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Tumors and sex changes: a goby story 

Cal Poly researchers suspect a chemical is affecting Morro Bay fish

click to enlarge POISONED :  Cal Poly biologists thought Morro Bay goby fish were just pregnant before they cut them open and found liver tumors. - PHOTO COURTESY OF SARAH JOHNSON
  • PHOTO COURTESY OF SARAH JOHNSON
  • POISONED : Cal Poly biologists thought Morro Bay goby fish were just pregnant before they cut them open and found liver tumors.

click to enlarge AFTER DISSECTION: - PHOTO COURTESY OF SARAH JOHNSON
  • PHOTO COURTESY OF SARAH JOHNSON
  • AFTER DISSECTION:
It’s hard not to see the irony: A common chemical sometimes used in spermicides may be turning fish into hermaphrodites.

The chemical is called nonylphenol (pronounced “non-il-fe-NALL”) and it is increasingly being eyed as the cause of some unexpected developments in goby fish.

The compound is used most commonly for industrial purposes, but is also a common ingredient in detergents, cosmetic products, and spermicides.

Studies suggest the chemical could be responsible for giving male fish female parts. Transgender fish haven’t turned up in local waters yet, but in Morro Bay the same chemical is suspected of causing goby fish to grow pale, vein-coursed liver tumors.

Local biologists can’t be certain there’s a connection, but they are suspicious. Last spring, Cal Poly biologist Lars Tomanek, along with others from Cal Poly and the Central Coast Regional Water Quality Control Board, went to investigate what chemicals might be leaching into local waters. They tested gobies because they’re bottom dwellers and a good indication of what’s in the sediment.

Tomanek said some of the gobies looked pregnant—they weren’t. The group soon found that the gobies, and particularly their tumors, were riddled with nonylphenol.

“That’s all we found,” Tomanek said. “And we’re like, OK, what the heck is that?”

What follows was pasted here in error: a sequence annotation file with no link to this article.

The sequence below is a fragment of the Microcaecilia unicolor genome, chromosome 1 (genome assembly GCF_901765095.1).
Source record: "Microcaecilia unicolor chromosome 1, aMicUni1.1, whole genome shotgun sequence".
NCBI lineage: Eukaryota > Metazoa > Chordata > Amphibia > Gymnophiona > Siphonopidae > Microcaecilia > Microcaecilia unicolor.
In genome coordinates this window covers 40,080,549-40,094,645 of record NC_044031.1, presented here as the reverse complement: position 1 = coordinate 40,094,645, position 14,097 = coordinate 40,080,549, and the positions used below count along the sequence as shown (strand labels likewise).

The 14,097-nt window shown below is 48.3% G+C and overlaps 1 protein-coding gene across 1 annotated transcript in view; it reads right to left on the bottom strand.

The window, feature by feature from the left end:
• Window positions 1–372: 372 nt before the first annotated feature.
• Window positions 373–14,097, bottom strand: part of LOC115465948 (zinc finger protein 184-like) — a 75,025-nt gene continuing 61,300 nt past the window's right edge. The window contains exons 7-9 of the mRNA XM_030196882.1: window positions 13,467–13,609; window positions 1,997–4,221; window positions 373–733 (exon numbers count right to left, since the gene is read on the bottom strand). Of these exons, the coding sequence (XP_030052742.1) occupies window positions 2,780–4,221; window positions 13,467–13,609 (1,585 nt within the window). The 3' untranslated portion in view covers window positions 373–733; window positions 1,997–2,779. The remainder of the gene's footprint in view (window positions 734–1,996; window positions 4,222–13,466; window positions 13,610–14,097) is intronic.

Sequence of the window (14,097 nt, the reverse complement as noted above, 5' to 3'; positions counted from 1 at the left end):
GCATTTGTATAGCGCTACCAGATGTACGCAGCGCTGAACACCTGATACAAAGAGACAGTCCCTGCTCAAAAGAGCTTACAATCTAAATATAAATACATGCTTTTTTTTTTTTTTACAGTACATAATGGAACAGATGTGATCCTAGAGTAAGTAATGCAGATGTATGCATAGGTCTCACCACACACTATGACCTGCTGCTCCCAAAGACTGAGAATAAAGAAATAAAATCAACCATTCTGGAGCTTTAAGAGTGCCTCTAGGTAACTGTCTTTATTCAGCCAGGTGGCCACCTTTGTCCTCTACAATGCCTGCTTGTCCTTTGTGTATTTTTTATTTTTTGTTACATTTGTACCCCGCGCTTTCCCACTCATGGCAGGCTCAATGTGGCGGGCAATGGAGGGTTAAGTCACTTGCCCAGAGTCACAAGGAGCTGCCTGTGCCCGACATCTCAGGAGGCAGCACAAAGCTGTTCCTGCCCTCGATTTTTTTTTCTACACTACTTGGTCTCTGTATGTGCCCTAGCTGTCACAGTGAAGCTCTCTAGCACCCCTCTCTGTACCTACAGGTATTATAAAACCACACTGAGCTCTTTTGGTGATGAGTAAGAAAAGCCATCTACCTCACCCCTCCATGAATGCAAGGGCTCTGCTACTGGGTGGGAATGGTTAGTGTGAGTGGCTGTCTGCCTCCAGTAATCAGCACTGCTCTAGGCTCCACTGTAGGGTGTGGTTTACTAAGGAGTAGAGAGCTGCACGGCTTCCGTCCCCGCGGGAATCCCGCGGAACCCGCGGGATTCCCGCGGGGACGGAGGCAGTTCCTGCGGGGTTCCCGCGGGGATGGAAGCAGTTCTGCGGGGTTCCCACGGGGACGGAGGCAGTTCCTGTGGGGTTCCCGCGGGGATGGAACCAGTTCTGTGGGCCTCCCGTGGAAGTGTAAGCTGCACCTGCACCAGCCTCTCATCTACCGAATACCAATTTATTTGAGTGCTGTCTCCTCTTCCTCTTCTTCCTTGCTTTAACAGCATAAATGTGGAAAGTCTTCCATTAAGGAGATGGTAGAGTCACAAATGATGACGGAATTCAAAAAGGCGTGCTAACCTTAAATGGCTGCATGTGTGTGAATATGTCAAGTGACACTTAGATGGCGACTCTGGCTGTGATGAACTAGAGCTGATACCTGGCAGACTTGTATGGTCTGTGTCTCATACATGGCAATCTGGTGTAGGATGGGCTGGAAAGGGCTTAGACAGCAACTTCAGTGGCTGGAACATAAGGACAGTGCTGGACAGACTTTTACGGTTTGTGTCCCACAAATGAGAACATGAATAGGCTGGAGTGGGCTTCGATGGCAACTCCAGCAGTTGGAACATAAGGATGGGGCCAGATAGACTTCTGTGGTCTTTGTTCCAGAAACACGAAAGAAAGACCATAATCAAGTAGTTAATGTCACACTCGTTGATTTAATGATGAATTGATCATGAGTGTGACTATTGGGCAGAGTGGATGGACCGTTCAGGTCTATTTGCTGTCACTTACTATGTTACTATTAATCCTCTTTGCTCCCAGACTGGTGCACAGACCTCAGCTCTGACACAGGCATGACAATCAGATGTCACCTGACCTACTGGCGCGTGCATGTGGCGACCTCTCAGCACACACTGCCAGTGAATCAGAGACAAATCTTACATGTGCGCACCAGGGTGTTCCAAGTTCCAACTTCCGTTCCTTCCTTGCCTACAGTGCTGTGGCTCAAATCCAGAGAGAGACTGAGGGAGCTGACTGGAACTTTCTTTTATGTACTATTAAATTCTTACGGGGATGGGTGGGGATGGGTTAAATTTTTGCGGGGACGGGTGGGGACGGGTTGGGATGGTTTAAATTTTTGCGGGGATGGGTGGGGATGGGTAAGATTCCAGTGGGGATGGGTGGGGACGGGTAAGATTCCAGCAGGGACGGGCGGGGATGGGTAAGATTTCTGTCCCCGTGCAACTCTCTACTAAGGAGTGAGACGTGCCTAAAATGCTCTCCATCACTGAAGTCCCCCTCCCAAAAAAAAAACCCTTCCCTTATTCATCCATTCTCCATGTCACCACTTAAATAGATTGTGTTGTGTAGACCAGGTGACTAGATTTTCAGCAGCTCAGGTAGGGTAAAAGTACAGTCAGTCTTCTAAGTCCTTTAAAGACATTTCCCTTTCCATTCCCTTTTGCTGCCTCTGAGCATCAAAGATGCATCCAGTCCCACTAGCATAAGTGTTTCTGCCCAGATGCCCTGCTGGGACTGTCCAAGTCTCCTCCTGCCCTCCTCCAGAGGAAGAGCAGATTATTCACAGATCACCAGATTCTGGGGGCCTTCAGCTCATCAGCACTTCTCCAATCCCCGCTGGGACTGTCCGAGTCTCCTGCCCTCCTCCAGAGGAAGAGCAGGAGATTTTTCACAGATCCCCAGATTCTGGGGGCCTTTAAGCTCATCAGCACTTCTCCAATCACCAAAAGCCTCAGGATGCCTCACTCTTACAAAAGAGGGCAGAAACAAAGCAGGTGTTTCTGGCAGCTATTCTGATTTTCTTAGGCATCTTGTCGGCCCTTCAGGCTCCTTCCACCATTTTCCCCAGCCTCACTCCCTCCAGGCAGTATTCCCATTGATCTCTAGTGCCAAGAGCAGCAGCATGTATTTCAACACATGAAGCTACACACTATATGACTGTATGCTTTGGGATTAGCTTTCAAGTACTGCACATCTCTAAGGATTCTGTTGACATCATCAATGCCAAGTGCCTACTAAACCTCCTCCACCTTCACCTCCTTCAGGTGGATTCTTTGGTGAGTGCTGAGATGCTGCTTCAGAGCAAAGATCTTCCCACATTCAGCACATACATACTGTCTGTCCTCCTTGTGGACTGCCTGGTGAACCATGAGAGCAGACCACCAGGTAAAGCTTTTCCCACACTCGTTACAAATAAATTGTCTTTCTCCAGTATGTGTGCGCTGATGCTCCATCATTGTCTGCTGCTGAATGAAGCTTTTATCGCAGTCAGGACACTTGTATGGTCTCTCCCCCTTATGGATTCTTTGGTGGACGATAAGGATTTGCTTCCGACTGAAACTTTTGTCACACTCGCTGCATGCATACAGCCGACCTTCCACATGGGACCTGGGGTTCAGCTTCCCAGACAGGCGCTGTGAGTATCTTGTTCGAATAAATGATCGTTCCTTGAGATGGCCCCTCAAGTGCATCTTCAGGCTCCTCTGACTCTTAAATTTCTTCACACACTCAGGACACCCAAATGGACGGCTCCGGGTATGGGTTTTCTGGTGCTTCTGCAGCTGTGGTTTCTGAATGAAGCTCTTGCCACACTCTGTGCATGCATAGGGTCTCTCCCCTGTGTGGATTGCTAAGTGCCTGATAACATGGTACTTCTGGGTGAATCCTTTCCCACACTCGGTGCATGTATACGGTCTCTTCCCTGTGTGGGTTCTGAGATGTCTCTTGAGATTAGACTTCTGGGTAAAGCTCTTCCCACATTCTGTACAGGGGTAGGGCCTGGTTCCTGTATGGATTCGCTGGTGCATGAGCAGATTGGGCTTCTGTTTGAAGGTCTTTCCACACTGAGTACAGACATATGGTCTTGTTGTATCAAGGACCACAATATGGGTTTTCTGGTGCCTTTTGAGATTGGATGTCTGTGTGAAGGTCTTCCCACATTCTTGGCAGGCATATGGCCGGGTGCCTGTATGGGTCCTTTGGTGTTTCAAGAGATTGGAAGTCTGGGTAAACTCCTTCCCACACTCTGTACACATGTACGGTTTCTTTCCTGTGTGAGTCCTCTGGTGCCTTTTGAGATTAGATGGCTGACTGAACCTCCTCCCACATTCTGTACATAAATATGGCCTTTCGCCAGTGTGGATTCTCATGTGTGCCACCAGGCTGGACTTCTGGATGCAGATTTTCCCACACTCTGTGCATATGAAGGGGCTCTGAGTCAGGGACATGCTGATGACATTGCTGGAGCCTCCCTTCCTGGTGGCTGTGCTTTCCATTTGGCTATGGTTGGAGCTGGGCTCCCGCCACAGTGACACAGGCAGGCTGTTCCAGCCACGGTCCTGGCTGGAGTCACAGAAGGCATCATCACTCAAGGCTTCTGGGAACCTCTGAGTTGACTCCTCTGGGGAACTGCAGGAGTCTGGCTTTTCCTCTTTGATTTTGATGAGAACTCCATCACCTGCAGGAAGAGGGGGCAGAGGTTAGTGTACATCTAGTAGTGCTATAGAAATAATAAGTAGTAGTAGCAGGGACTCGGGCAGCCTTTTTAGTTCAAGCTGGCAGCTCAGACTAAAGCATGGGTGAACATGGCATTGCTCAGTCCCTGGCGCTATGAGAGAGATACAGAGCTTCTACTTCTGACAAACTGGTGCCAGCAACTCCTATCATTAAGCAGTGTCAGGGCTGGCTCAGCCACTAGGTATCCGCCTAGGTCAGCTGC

He estimated about 10 percent of the fish they found had tumors.

Nonylphenol is a degraded form of the chemical nonylphenol ethoxylate. That chemical helps break down other compounds, which makes it useful in products such as detergents. But when the chemical goes through sewage treatment it breaks down to the more hazardous nonylphenol form.

Such chemicals as nonylphenol have some environmentalists concerned because they often slip through sewage treatment and end up in the ground and water. Sewage sludge, the solid byproduct, and septic tanks are big contributors of nonylphenol. County officials have banned sludge application to local lands, but that ban will expire in a year. A new ordinance that would allow some land application is working through the approval process, but some environmentalists have raised questions over how the ordinance would prevent chemicals and heavy metals from being leached.

For gobies, nonylphenol is like a hormonal guessing game. It’s chemically similar to goby estrogen and, when introduced into males, has been shown to lead to the development of female anatomy, including eggs.

Whatever is going on, it doesn’t appear that Morro Bay is the only place it is happening. Tomanek said he found nonylphenol in Tomales Bay and the gobies that live there. At this point, “We are basically trying to find gobies that don’t have [tumors and nonylphenol] and we don’t know where that’s going to be.”

The next testing ground will likely be farther north—probably along the Oregon coast—and those studies will begin in a couple of months.